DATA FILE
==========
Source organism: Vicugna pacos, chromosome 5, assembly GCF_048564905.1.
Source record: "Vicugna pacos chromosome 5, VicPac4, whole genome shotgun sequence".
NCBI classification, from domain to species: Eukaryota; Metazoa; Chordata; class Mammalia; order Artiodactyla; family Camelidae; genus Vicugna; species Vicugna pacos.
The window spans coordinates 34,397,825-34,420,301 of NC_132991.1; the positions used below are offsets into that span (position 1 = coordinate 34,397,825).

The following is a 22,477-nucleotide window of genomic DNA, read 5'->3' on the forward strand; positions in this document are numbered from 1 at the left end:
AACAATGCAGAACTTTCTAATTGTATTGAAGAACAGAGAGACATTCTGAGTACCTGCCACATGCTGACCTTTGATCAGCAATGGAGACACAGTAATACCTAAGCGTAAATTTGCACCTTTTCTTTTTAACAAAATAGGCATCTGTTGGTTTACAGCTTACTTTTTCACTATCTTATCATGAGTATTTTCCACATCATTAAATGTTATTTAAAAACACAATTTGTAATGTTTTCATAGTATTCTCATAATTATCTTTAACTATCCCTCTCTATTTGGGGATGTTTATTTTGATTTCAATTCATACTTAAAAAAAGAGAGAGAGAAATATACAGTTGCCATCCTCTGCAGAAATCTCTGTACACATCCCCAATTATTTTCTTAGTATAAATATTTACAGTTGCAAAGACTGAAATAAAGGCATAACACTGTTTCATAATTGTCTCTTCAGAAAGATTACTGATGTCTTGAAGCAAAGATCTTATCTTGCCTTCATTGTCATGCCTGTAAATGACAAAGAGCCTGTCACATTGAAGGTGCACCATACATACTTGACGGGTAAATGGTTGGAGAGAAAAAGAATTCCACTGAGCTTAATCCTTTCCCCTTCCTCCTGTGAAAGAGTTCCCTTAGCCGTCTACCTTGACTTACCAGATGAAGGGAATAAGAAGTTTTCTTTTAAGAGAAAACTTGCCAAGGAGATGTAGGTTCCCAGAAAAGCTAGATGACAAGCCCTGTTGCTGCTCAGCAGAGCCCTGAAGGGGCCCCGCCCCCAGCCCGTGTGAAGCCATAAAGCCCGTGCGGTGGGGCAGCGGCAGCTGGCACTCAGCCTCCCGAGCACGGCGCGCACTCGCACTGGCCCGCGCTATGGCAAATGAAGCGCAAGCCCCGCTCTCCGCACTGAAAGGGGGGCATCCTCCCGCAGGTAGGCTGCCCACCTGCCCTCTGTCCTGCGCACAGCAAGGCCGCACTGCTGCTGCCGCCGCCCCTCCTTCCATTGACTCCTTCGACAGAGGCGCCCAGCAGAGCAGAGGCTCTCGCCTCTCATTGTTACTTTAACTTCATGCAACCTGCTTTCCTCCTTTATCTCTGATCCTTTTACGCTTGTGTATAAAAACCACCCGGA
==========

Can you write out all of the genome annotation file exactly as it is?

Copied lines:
Source organism: Vicugna pacos, chromosome 5, assembly GCF_048564905.1.
Source record: "Vicugna pacos chromosome 5, VicPac4, whole genome shotgun sequence".
NCBI classification, from domain to species: Eukaryota; Metazoa; Chordata; class Mammalia; order Artiodactyla; family Camelidae; genus Vicugna; species Vicugna pacos.
The window spans coordinates 34,397,825-34,420,301 of NC_132991.1; the positions used below are offsets into that span (position 1 = coordinate 34,397,825).

The following is a 22,477-nucleotide window of genomic DNA, read 5'->3' on the forward strand; positions in this document are numbered from 1 at the left end:
AACAATGCAGAACTTTCTAATTGTATTGAAGAACAGAGAGACATTCTGAGTACCTGCCACATGCTGACCTTTGATCAGCAATGGAGACACAGTAATACCTAAGCGTAAATTTGCACCTTTTCTTTTTAACAAAATAGGCATCTGTTGGTTTACAGCTTACTTTTTCACTATCTTATCATGAGTATTTTCCACATCATTAAATGTTATTTAAAAACACAATTTGTAATGTTTTCATAGTATTCTCATAATTATCTTTAACTATCCCTCTCTATTTGGGGATGTTTATTTTGATTTCAATTCATACTTAAAAAAAGAGAGAGAGAAATATACAGTTGCCATCCTCTGCAGAAATCTCTGTACACATCCCCAATTATTTTCTTAGTATAAATATTTACAGTTGCAAAGACTGAAATAAAGGCATAACACTGTTTCATAATTGTCTCTTCAGAAAGATTACTGATGTCTTGAAGCAAAGATCTTATCTTGCCTTCATTGTCATGCCTGTAAATGACAAAGAGCCTGTCACATTGAAGGTGCACCATACATACTTGACGGGTAAATGGTTGGAGAGAAAAAGAATTCCACTGAGCTTAATCCTTTCCCCTTCCTCCTGTGAAAGAGTTCCCTTAGCCGTCTACCTTGACTTACCAGATGAAGGGAATAAGAAGTTTTCTTTTAAGAGAAAACTTGCCAAGGAGATGTAGGTTCCCAGAAAAGCTAGATGACAAGCCCTGTTGCTGCTCAGCAGAGCCCTGAAGGGGCCCCGCCCCCAGCCCGTGTGAAGCCATAAAGCCCGTGCGGTGGGGCAGCGGCAGCTGGCACTCAGCCTCCCGAGCACGGCGCGCACTCGCACTGGCCCGCGCTATGGCAAATGAAGCGCAAGCCCCGCTCTCCGCACTGAAAGGGGGGCATCCTCCCGCAGGTAGGCTGCCCACCTGCCCTCTGTCCTGCGCACAGCAAGGCCGCACTGCTGCTGCCGCCGCCCCTCCTTCCATTGACTCCTTCGACAGAGGCGCCCAGCAGAGCAGAGGCTCTCGCCTCTCATTGTTACTTTAACTTCATGCAACCTGCTTTCCTCCTTTATCTCTGATCCTTTTACGCTTGTGTATAAAAACCACCCGGA